Charity Evaluator GuideStar Rankings Affirm Komen’s Leadership in Research, Community Outreach, Advocacy and Global Mission
DALLAS – October 27, 2011 – Susan G. Komen for the Cure®, the world’s largest breast cancer organization, has also been named the cancer non-profit making the biggest impact in cancer advocacy and outreach by independent charity evaluator GuideStar.
The Number One ranking from GuideStar’s Philanthropedia arm is based on the assessments of 46 experts from 25 non-profits, universities and businesses, who reviewed 73 cancer non-profits and identified just 16 “top” cancer organizations. Komen for the Cure led that list.
“This is a tremendous recognition of the hard work that Komen staff, Affiliates and volunteers do every day to help women and end this disease,” said Komen founder and CEO Ambassador Nancy G. Brinker. “I know that every one of our employees, volunteers, donors and partners feels the tremendous pride I feel, knowing that our work is noticed and held in high regard.”
The rankings included assessments of cancer organizations’ impact in research, awareness and outreach and are listed on GuideStar’s website. Among the comments:
• “The organization has mobilized American companies and individuals to an unprecedented degree and has been able to raise enough money for research to move the science forward dramatically.”
• “(An) excellent organization making an important move from ‘awareness’ to ‘action.’ I expect great things from them in the future on behalf of breast cancer patients.”
• “They have become the ‘gold standard’ taking breast cancer from a disease people didn't discuss to part of the national and corporate discourse.”
• “I have been impressed overall with how much they do and it is primarily with volunteers. Their community fundraising goes directly to the communities. I think they are great!”
In addition to the new GuideStar rankings, Komen this year earned top four-star rankings from independent evaluator Charity Navigator for the fifth year in a row, a feat accomplished by just 5 percent of the nation’s nonprofits. In March, the 2011 Harris Interactive EquiTrend® study ranked Komen among the top two national nonprofits in terms of brand equity and as a charity people are most likely to donate to.
Komen has invested $685 million to breast cancer research and another $1.3 billion to community health and education programs since its founding in 1982. The organization currently is funding more than 500 active research grants totaling more than $300 million to institutions worldwide.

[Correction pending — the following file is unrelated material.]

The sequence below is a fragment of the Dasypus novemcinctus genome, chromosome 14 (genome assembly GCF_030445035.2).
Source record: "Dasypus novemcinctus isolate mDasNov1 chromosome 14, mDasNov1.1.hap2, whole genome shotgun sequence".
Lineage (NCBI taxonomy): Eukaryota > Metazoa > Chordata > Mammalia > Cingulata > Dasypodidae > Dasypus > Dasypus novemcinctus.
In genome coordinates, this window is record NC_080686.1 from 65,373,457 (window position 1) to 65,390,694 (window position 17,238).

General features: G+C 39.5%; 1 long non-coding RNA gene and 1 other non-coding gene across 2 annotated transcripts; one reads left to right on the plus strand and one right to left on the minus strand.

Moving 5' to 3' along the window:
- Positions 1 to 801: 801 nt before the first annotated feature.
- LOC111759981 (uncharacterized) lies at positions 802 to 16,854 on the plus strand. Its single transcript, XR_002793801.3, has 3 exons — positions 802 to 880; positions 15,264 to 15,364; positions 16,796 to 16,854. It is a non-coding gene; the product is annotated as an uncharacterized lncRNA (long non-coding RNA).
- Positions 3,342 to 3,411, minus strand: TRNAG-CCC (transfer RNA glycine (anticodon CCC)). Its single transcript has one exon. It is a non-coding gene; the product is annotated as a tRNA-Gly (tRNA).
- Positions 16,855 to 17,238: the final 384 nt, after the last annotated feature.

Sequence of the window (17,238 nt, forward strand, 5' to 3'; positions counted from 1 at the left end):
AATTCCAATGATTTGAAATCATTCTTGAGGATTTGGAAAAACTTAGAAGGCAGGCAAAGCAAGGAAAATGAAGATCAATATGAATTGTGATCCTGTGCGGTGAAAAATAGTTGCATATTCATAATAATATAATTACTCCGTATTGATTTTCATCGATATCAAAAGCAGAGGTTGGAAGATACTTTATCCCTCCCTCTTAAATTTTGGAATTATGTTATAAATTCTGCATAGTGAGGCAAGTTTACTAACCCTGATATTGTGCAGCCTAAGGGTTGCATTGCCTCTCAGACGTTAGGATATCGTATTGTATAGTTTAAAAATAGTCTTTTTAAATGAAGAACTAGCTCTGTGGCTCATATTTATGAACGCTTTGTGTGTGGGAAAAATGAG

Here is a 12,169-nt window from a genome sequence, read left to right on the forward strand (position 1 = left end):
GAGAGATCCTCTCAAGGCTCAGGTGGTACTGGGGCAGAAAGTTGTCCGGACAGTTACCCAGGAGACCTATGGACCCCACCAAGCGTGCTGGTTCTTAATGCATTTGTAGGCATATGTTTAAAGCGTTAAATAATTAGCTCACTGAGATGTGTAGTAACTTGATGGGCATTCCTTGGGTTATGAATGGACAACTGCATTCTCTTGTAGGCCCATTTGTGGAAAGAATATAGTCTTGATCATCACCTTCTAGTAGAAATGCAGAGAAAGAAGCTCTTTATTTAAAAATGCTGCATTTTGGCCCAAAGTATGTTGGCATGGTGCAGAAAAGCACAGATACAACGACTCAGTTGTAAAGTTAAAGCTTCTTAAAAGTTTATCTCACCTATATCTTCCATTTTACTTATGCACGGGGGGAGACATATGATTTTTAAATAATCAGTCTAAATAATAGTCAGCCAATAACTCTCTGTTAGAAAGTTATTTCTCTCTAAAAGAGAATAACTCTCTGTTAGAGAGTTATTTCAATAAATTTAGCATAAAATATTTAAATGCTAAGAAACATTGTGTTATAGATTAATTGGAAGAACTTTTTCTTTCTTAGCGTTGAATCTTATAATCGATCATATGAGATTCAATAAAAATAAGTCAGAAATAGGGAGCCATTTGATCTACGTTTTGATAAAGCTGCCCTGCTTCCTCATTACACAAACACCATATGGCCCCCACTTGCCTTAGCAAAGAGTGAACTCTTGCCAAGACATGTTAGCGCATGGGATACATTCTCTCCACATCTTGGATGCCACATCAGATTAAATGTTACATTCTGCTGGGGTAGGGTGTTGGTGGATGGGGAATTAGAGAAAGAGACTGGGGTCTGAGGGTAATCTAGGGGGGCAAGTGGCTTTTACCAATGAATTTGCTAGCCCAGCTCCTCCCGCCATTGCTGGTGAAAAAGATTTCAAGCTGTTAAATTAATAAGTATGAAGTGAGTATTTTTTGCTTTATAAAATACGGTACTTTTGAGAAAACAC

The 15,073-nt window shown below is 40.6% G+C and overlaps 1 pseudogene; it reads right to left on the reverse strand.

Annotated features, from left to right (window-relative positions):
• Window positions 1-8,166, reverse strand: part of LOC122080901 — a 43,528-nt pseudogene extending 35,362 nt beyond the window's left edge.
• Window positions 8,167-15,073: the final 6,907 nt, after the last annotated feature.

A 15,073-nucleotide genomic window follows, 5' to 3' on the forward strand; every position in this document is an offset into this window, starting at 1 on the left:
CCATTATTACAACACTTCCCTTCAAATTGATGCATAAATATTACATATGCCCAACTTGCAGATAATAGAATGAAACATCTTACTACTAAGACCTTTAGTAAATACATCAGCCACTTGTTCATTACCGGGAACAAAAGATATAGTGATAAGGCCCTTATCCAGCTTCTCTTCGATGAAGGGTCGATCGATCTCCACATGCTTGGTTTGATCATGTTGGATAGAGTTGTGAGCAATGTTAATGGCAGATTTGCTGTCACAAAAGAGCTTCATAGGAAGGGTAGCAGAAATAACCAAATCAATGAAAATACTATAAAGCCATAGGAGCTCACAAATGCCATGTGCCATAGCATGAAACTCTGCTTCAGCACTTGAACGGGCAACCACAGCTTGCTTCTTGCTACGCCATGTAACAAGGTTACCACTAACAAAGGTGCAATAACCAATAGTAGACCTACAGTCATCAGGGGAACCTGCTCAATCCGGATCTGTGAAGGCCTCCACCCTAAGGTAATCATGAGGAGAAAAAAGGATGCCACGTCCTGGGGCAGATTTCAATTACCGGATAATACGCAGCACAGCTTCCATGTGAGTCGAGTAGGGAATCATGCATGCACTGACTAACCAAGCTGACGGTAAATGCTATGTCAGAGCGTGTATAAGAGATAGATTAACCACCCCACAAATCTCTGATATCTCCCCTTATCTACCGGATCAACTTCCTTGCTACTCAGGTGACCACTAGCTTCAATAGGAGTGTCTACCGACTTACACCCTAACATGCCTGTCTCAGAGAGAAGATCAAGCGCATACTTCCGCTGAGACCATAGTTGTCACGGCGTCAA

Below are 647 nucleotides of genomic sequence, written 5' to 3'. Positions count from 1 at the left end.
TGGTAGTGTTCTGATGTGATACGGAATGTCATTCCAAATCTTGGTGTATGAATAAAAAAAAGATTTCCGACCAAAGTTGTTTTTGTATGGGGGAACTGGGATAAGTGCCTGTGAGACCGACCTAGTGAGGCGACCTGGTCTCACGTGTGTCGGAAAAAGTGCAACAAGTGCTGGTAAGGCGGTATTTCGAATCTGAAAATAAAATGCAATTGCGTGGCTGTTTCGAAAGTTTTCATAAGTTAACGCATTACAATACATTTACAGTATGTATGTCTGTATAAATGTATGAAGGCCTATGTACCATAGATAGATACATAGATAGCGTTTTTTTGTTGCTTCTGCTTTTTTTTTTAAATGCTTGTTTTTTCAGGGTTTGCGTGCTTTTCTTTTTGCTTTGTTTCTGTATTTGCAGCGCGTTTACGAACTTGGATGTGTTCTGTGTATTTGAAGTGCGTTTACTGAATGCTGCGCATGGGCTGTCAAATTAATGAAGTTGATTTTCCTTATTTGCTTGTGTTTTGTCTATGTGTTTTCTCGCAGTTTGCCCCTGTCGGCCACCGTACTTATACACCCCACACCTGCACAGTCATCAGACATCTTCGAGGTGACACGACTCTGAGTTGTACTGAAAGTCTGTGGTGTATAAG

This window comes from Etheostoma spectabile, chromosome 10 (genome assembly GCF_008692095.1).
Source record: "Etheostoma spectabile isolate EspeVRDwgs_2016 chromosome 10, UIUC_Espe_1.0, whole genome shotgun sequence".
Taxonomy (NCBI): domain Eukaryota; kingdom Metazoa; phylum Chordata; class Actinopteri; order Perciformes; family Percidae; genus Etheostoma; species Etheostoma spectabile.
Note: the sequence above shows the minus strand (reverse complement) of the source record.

Komen’s research focus is on treatments for aggressive and metastatic disease, disparities in outcomes, preventive strategies and environmental issues in breast cancer, with a goal of bringing science from the laboratories to the public in the shortest period of time.
In communities, Komen and its 120-plus Affiliates partner with almost 2,000 organizations nationwide to provide treatment, aftercare, education and screenings, with a focus on getting low-income and uninsured women access to care. The organization funded 700,000 breast screenings last year and provided financial and social support to 100,000 women, helping to provide medical co-pays, prosthetics, child care, groceries and aftercare support programs.
Komen’s advocacy arm, the Komen Advocacy Alliance, preserved $100 million in public funding for breast cancer programs in 40 states this past year, while Komen’s global outreach expanded to more than 50 countries.
Brinker founded Susan G. Komen for the Cure in 1982 after promising her dying sister, Susan G. Komen, that she would do everything in her power to end breast cancer. “Our mission has never wavered since that promise,” Brinker said. “We are here to end suffering from this disease through research, education, and by providing real help to women and men in our communities.”
Breast cancer is the most commonly diagnosed cancer in women and the leading cause of cancer death in women worldwide, with 1.6 million new cases of breast cancer expected in 2011 and 465,000 deaths. In the U.S., breast cancer is expected to be diagnosed in more than 230,000 women with 40,000 deaths this year. A woman dies of breast cancer, somewhere in the world, every 74 seconds.